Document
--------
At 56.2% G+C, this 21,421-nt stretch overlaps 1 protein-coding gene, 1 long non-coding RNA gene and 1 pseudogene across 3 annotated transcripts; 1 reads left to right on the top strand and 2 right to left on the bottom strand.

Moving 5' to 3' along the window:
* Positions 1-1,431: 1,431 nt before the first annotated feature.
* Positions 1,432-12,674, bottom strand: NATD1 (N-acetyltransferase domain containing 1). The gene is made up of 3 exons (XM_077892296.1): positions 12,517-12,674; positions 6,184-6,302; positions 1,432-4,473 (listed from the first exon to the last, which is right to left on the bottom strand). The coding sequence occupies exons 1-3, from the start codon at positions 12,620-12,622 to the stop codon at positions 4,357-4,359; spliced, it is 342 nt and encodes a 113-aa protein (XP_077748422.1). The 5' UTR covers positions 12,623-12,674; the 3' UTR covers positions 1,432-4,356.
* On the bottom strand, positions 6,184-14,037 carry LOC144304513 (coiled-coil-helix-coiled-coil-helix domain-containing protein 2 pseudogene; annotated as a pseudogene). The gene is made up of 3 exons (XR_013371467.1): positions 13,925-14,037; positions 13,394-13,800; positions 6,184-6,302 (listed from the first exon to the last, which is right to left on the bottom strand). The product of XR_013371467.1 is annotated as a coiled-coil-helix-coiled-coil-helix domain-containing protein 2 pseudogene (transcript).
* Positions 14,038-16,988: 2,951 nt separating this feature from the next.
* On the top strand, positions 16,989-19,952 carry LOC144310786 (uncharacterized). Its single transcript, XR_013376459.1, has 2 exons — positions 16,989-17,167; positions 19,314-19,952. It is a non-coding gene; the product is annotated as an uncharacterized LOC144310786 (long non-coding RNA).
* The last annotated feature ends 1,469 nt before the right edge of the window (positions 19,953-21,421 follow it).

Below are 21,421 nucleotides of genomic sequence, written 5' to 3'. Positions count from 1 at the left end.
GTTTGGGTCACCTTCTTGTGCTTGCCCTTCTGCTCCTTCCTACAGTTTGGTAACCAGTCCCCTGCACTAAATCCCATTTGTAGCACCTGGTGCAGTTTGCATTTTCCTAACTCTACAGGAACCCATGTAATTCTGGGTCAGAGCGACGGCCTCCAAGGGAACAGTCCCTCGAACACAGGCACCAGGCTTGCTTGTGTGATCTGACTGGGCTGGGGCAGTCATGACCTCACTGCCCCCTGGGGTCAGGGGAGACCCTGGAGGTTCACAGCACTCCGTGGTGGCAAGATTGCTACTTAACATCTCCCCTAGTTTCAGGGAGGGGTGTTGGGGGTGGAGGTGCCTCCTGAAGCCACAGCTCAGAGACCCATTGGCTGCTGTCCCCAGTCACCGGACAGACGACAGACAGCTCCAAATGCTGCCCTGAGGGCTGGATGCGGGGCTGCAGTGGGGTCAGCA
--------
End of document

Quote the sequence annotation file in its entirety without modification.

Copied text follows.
At 56.2% G+C, this 21,421-nt stretch overlaps 1 protein-coding gene, 1 long non-coding RNA gene and 1 pseudogene across 3 annotated transcripts; 1 reads left to right on the top strand and 2 right to left on the bottom strand.

Moving 5' to 3' along the window:
* Positions 1-1,431: 1,431 nt before the first annotated feature.
* Positions 1,432-12,674, bottom strand: NATD1 (N-acetyltransferase domain containing 1). The gene is made up of 3 exons (XM_077892296.1): positions 12,517-12,674; positions 6,184-6,302; positions 1,432-4,473 (listed from the first exon to the last, which is right to left on the bottom strand). The coding sequence occupies exons 1-3, from the start codon at positions 12,620-12,622 to the stop codon at positions 4,357-4,359; spliced, it is 342 nt and encodes a 113-aa protein (XP_077748422.1). The 5' UTR covers positions 12,623-12,674; the 3' UTR covers positions 1,432-4,356.
* On the bottom strand, positions 6,184-14,037 carry LOC144304513 (coiled-coil-helix-coiled-coil-helix domain-containing protein 2 pseudogene; annotated as a pseudogene). The gene is made up of 3 exons (XR_013371467.1): positions 13,925-14,037; positions 13,394-13,800; positions 6,184-6,302 (listed from the first exon to the last, which is right to left on the bottom strand). The product of XR_013371467.1 is annotated as a coiled-coil-helix-coiled-coil-helix domain-containing protein 2 pseudogene (transcript).
* Positions 14,038-16,988: 2,951 nt separating this feature from the next.
* On the top strand, positions 16,989-19,952 carry LOC144310786 (uncharacterized). Its single transcript, XR_013376459.1, has 2 exons — positions 16,989-17,167; positions 19,314-19,952. It is a non-coding gene; the product is annotated as an uncharacterized LOC144310786 (long non-coding RNA).
* The last annotated feature ends 1,469 nt before the right edge of the window (positions 19,953-21,421 follow it).

Below are 21,421 nucleotides of genomic sequence, written 5' to 3'. Positions count from 1 at the left end.
GTTTGGGTCACCTTCTTGTGCTTGCCCTTCTGCTCCTTCCTACAGTTTGGTAACCAGTCCCCTGCACTAAATCCCATTTGTAGCACCTGGTGCAGTTTGCATTTTCCTAACTCTACAGGAACCCATGTAATTCTGGGTCAGAGCGACGGCCTCCAAGGGAACAGTCCCTCGAACACAGGCACCAGGCTTGCTTGTGTGATCTGACTGGGCTGGGGCAGTCATGACCTCACTGCCCCCTGGGGTCAGGGGAGACCCTGGAGGTTCACAGCACTCCGTGGTGGCAAGATTGCTACTTAACATCTCCCCTAGTTTCAGGGAGGGGTGTTGGGGGTGGAGGTGCCTCCTGAAGCCACAGCTCAGAGACCCATTGGCTGCTGTCCCCAGTCACCGGACAGACGACAGACAGCTCCAAATGCTGCCCTGAGGGCTGGATGCGGGGCTGCAGTGGGGTCAGCA